SIZE="2" FACE="Arial">Downhilling and training are two words which probably wouldn’t
crop up together in a game of word association. Downhill mountain biking rules. It
is fast, it is adrenaline fuelled, and you get a buzz from it, whereas you may be
inclined to think the opposite is true of training. Well, as ironic as it may sound
you will get more enjoyment from your riding if you train for it. They are all doing
it: snowboarders, skateboarders, BMXers as well as downhill mountain bikers because
they know that when your body is pushed to its physical limit then so too is your
extreme sports performance.
Training for downhill mountain biking sits on a continuum ranging from the recreational
rider right up to the competitive hard-core racer. Everyone can benefit from training,
whether it’s just getting down the course without every muscle aching, to shaving
off a couple of milliseconds from your personal best time. Furthermore it doesn’t
have to be a hassle and take over your life, done right training can actually be
a good laugh. Honest.
I’ll deal with the nitty gritty aspects of training in future articles, what we’ll
look at now is how to go about setting up and organising your own downhill training
programme. One of the most important aspects of any training programme is that it
has to be done on a regular basis in order for you to improve. So, that means you
are going to have to set aside some time each week when you are available to train.
A word of warning though – be realistic. It’s the easiest thing in the world to get
over ambitious at this stage and pencil in shed loads of training time only to find
that in a months time you are totally knackered and can’t even get down your stairs
let alone down a mountain. Remember: less is more. The good thing about downhill
training as opposed to cross-country training is that it doesn’t have to be anywhere
near as long. The flip side is that it has to be more intense. That means fewer long
rides; instead short duration but harder rides are the order of the day.
The next step in designing your training programme is to identify what you want to
train. Sounds simple enough but it is probably the most overlooked aspect of training.
A lot of downhill mountain bikers go out and ‘train’ on a hit and miss basis. They
don’t know exactly what they are training or how they are going to do it, they just
get out on their bikes and ride and hope. Therefore it comes as no big surprise when
their downhill performance doesn’t improve despite the most rigorous of training
approaches. With a bit of careful planning you can avoid this pitfall and avoid wasting
your time and energy. The best way to establish what aspect of your riding needs
training is to examine your own down-hill performance. Step back and take a look
at the big picture. Find out where your weak areas lie. Downhillers regularly ask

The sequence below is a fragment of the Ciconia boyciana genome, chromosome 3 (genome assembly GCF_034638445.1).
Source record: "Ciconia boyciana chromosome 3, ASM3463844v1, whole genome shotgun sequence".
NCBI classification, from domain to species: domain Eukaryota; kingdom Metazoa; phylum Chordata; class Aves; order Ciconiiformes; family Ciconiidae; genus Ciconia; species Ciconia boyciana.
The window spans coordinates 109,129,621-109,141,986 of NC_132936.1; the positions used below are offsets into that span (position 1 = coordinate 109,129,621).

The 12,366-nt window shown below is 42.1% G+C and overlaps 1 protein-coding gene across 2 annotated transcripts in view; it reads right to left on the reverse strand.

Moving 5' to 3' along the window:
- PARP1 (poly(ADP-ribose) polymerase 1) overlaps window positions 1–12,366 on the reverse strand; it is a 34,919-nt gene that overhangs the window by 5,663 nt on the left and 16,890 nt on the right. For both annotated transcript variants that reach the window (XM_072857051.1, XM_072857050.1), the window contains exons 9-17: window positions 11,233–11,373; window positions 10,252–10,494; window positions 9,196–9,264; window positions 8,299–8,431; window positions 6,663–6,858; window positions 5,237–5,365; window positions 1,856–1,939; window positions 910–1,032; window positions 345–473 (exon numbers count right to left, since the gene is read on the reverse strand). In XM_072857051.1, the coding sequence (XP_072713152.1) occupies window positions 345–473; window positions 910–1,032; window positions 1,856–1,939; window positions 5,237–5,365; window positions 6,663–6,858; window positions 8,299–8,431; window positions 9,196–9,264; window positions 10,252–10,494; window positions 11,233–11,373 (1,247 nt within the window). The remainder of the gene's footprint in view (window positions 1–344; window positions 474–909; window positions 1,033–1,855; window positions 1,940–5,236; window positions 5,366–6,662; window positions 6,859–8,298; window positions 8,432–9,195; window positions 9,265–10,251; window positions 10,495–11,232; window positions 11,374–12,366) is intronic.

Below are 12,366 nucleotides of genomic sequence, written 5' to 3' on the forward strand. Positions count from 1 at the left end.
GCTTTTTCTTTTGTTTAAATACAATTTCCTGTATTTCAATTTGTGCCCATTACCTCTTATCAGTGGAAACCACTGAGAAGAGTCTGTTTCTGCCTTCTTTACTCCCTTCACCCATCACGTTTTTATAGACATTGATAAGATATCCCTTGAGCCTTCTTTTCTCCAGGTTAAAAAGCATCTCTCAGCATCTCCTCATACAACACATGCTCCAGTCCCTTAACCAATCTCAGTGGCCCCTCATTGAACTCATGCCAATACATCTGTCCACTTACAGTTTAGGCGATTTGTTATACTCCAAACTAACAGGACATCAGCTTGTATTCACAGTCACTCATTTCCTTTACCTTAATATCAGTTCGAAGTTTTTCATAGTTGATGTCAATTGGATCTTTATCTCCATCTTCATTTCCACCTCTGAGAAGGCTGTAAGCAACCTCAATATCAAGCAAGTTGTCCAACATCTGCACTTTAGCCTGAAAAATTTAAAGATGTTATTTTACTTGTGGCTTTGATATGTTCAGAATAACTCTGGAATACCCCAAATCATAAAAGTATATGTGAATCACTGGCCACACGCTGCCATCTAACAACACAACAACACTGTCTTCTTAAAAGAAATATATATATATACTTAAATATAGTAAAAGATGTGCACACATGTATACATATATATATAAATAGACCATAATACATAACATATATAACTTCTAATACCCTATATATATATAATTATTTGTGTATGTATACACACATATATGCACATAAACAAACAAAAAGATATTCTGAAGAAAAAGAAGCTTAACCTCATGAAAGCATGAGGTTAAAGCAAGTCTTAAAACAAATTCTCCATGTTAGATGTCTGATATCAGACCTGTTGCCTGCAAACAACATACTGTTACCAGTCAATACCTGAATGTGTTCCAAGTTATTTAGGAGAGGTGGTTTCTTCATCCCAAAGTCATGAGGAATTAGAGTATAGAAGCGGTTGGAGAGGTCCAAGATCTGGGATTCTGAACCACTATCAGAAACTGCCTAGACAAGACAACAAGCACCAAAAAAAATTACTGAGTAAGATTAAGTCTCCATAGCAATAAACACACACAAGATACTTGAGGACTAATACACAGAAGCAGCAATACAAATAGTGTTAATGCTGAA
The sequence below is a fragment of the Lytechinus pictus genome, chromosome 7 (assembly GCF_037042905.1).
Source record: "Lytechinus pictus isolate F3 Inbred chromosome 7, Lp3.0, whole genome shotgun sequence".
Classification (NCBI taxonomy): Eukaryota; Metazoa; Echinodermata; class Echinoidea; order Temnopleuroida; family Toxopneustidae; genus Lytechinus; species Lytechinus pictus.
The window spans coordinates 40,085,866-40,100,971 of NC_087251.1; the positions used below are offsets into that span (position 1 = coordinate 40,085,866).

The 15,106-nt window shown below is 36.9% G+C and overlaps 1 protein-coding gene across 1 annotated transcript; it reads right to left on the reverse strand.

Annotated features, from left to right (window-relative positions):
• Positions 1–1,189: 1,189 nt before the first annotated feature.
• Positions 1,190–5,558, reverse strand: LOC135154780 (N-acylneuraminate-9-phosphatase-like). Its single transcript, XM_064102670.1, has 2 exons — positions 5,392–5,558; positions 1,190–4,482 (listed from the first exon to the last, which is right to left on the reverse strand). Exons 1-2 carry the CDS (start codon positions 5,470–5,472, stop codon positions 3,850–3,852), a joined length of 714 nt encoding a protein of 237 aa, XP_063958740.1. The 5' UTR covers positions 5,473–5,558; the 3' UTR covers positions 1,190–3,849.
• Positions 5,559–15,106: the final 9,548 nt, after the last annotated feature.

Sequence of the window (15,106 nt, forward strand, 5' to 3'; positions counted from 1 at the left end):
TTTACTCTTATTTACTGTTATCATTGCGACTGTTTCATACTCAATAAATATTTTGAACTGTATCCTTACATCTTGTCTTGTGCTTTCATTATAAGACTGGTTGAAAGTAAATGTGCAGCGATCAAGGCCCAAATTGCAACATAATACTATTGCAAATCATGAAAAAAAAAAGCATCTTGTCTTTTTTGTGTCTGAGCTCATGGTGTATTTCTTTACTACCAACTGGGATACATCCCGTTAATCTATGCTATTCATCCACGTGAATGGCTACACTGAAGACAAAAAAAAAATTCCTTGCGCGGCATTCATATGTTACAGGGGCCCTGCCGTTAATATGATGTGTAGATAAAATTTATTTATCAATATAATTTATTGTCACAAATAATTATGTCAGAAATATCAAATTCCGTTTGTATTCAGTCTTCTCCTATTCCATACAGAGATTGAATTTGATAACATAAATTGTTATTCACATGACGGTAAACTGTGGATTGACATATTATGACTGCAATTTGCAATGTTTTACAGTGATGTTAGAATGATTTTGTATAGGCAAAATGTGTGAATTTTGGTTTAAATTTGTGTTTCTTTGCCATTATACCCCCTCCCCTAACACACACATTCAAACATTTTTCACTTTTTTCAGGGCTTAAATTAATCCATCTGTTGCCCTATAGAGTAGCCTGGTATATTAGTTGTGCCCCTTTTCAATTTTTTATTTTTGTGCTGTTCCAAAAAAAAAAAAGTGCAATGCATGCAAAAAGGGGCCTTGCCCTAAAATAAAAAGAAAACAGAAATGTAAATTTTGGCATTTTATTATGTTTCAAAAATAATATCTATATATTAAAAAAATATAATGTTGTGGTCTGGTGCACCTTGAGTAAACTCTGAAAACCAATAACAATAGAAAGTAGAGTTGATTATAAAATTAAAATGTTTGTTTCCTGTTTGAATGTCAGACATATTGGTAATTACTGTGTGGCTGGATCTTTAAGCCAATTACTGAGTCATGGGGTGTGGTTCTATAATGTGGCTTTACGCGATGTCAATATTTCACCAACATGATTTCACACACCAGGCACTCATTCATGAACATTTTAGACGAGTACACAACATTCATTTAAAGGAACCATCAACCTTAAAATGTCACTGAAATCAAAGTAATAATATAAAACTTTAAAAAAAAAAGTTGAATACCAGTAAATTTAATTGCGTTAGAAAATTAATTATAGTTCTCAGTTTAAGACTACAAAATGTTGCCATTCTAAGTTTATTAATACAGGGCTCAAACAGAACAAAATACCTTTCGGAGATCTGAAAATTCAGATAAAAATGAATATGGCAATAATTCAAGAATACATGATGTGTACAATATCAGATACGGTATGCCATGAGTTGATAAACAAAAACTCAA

my advice about how they can improve their sprinting. The problem tends not to lie
with the speed but with consistency. That is, the sprints towards the end of the
course are nowhere near as good as those at the start. Therefore this area needs
training. Other problem areas may be upper- body strength, muscular endurance, local
muscular fatigue, anxiety and so on..
It’s about hard work
might be tempted to think that dwelling on your weak areas is a rather negative and
gloomy approach. Not so, in fact the opposite is true. Once you have identified the
weak links it is like realising that you’ve been driving around in your car with
the hand brake on. Once you become aware of this you can do something about it. Therefore
finding your downhill weak areas is like uncovering an area of huge potential.
Now you have established your weak areas you need to convert them into goals. So
let’s say that your goal is to get faster, in order for you to achieve this you need
to be more specific. You need to give the goal some measurable meaning, for example
a better goal would be that you want to improve your personal best time by 10 seconds
on a specific course over a certain number of weeks. This target is measurable and
allows you to establish whether or not you have met your goal. A good analogy often
used in training circles to illustrate this point is that you wouldn’t get on a plane
without knowing its destination, nor should you embark on a training programme without
knowing where it is going. In short: make sure you know what you want the training
programme to achieve.
There you have it, training is the way forward for your downhill riding whether for
fun or for competitions. You will have more confidence, be able to ride faster, and
it won’t hurt as much. Convinced?
© Copyright 1999 John Metcalfe
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John Metcalfe is a mountainbike physiologist,
regular mtb magazine contributor and avid racer. In order to pay the bills he is
also a Sports Science Lecturer.